The package’s capital projects cost $13.5 billion in year-of-expenditure dollars that include inflation estimates. Adding operations, maintenance, reserves and debt service through 2023, the cost is $17.9 billion including inflation. Funding would come from a 0.5 percent increase of the local sales tax, or five cents for every $10 purchase.

And they can't resist drawing a smart – and stinging -- comparison:

The approximately $69 annual cost of the increase for each adult is around the cost of a single tank of gas at current pump prices.

The plan is expected to pay off for the regional economy, also. While rider fees will only cover an estimated 45-50 percent of the costs (a high average return for public transit), the savings from increased worker productivity, decreased fuel needs, etc., are expected to outweigh the system's total costs by 2034, ten years after completion.

ST2 is undeniably a stronger proposal than Proposition 1, and there are a lot of reasons why the plan would serve our region, increase transit ridership and take cars off the roads. But I have some reservations that keep me from being wholeheartedly excited about the investment.

Namely: the ST2 plan is clearly focused on commuters, getting people to and from the outlying areas, mainly during rush hour. But the general wisdom from the sustainability camp says that suburbs and sprawl and long commutes should become a thing of the past, and soon. We want to build up our residential urban core, and attract more people to live where they work, etc., and more people around the nation are already moving closer to cities because of gas price pressures. So then, is this the way we should be building our transit infrastructure? Particularly because it sounds like with the very pricey and construction-intensive light rail infrastructure, there's not much option for adding new stations and tunnels once the original structure is built.

What if, instead of building light rail, we put money into infill and development of urban neighborhoods like Sodo and the waterfront … and running bus rapid transit between neighborhoods in Seattle … increasing the draw for city living? Could we reduce greenhouse gas emissions on an equal or even greater scale?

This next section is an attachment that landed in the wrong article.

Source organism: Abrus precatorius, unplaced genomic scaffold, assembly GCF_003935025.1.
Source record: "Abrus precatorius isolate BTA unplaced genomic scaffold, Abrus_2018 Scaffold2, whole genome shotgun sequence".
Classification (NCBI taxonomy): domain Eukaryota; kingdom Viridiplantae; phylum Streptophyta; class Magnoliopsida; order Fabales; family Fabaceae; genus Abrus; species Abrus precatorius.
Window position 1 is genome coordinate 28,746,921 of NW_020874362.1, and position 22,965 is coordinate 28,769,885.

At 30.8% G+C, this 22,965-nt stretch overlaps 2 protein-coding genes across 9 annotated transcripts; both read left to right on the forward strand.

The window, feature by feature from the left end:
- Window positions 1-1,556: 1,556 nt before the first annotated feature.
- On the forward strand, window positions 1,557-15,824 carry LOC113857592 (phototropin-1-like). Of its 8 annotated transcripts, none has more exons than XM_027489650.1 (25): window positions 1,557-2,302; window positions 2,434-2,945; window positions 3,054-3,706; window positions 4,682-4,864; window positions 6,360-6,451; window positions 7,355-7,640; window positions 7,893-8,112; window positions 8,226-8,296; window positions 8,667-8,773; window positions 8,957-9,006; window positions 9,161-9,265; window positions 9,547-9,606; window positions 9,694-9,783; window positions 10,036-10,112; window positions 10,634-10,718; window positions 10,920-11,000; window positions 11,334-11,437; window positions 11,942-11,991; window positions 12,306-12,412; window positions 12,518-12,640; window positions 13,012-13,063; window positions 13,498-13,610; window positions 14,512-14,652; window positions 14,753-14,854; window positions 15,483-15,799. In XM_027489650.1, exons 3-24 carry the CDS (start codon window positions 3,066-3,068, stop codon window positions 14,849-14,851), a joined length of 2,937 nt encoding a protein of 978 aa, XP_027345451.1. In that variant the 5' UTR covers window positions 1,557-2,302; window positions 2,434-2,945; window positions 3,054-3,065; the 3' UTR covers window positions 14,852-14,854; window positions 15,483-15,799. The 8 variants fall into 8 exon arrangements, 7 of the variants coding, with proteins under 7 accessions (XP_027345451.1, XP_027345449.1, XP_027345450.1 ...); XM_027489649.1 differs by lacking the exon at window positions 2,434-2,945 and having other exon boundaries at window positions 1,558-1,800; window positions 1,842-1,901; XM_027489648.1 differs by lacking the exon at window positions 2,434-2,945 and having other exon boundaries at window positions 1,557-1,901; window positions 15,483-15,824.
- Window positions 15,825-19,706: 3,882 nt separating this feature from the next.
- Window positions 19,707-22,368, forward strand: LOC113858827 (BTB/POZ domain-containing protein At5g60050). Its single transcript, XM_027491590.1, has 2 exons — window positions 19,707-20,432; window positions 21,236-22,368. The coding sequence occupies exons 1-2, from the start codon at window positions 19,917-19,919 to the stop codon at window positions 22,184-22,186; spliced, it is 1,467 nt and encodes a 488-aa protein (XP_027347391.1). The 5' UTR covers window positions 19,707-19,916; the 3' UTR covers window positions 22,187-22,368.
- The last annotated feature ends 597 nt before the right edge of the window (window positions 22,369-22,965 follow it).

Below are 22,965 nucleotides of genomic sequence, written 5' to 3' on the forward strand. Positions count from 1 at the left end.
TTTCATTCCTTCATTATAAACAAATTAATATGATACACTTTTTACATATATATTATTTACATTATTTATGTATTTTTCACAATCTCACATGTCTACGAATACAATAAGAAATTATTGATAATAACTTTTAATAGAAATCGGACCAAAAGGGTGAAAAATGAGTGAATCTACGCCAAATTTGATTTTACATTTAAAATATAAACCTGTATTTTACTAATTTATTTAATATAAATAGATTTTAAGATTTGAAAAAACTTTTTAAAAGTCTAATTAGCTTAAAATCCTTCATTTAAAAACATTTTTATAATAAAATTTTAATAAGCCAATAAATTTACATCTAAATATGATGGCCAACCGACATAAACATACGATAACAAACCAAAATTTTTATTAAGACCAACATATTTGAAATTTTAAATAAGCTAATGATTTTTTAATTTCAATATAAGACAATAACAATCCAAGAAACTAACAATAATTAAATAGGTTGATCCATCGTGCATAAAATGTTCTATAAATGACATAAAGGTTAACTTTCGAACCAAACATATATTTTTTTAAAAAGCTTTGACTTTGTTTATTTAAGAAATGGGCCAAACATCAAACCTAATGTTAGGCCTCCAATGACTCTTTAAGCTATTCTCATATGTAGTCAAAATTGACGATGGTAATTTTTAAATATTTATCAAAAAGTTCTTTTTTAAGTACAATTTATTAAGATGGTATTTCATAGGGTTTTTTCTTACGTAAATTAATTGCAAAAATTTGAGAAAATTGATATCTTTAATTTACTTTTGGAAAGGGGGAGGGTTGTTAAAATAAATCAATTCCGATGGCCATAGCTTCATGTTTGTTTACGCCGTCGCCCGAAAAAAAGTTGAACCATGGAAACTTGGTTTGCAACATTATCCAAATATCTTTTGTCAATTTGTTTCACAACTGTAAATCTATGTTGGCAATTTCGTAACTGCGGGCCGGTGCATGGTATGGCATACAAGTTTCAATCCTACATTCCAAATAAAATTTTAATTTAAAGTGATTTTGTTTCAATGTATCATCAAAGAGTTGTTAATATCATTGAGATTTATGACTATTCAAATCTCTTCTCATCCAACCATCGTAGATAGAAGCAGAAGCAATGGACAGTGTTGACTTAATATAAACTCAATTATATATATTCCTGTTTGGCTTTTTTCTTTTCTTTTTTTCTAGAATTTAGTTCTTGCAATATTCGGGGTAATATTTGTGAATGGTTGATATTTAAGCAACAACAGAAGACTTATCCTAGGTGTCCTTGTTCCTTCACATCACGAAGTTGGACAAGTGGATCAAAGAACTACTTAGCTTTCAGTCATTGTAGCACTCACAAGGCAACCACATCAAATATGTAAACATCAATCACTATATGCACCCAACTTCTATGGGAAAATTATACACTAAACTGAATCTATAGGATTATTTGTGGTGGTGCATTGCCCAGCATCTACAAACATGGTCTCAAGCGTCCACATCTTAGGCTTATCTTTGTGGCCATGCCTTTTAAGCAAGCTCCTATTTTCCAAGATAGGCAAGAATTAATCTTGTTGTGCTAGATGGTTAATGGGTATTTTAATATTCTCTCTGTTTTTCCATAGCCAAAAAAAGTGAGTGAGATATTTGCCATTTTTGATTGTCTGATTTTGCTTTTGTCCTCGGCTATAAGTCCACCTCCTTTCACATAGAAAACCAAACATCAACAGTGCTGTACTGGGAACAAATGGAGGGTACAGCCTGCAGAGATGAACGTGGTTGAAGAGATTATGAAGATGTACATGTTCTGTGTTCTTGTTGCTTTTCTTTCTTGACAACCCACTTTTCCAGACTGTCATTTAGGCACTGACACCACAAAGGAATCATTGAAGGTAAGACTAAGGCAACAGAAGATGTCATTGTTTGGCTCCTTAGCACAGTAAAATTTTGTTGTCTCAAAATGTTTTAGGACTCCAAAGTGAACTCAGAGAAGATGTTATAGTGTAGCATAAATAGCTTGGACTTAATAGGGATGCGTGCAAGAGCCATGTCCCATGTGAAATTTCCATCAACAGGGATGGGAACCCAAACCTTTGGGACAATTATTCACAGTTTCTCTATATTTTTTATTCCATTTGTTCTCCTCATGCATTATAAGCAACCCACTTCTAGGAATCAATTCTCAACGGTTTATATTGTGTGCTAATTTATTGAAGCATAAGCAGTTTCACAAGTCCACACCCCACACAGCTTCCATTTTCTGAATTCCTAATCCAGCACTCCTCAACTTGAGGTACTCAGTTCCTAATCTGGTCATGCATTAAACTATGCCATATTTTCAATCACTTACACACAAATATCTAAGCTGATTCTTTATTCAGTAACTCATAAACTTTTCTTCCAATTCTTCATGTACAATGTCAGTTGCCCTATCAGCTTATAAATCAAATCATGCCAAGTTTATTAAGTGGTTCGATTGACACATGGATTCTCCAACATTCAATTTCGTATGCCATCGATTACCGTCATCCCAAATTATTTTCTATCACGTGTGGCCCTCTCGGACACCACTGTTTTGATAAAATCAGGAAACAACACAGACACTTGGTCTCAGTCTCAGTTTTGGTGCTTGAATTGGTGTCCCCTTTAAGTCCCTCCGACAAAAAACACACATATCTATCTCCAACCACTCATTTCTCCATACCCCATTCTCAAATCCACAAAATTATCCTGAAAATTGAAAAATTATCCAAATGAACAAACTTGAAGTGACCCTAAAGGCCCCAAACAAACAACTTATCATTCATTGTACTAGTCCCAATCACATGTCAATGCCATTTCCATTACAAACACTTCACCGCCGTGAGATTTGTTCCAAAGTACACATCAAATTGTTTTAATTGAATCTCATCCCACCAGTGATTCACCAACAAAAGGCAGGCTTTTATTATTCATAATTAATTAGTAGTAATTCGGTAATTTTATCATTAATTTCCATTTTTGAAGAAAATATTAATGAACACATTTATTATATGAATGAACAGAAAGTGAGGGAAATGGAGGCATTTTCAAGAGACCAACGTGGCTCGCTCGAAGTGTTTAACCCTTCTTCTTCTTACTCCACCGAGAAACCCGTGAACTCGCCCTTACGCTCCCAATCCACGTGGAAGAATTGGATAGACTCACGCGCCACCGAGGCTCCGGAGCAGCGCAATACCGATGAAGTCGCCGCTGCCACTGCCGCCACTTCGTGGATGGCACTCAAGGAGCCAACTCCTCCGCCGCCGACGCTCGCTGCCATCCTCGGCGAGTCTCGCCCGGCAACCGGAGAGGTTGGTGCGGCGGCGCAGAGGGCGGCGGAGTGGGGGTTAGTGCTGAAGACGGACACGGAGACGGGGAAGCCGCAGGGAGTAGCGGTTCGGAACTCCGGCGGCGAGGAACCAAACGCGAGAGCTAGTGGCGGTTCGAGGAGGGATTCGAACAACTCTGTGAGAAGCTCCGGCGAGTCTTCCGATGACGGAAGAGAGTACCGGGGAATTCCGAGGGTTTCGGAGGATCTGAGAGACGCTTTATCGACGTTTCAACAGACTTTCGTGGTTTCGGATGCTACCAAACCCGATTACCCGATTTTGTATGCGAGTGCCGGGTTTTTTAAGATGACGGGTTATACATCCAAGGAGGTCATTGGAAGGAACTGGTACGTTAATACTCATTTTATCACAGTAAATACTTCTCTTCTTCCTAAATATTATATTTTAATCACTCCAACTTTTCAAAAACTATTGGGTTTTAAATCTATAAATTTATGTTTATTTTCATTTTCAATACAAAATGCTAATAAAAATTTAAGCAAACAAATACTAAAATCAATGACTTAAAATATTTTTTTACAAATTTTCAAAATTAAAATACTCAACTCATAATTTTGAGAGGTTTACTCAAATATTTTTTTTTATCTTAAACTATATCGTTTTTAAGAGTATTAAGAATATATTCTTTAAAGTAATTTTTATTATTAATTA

And, if it's so difficult to add to the system once it's built, is the current plan the best version of what we'll need in 2030? Personally, I'd be really excited to be able to hop a train from downtown to Ballard, Greenlake or Alki beach -- it would be great to access the terrific public spaces in these areas without encountering the local congestion that always seems to surround them.

I don't know the answer to that question. There are many reasons why ST2 is good, and there are certainly examples to point to (like Washington D.C.) where private interests and public investment work together to create dense, pleasant hubs around transit stations that are a boon to outlying communities. And you need look only as far as Portland to see why light rail is worth having to move quickly from neighborhood to neighborhood. But when the cooperation and the funding isn't there, we could face a lot of ugly park-and-ride type arrangements (to his credit, Ilgenfritz said that ST will work with communities around the new stations to help integrate structures that please everyone).

The debate is still open. But the pressure is on, given that the price of building materials will only increase over time, and waiting to improve our transit infrastructure seems likely to hobble our quickly growing city sooner rather than later. Personally, I'm still undecided. What do you think would be best for our region? Please share your thoughts.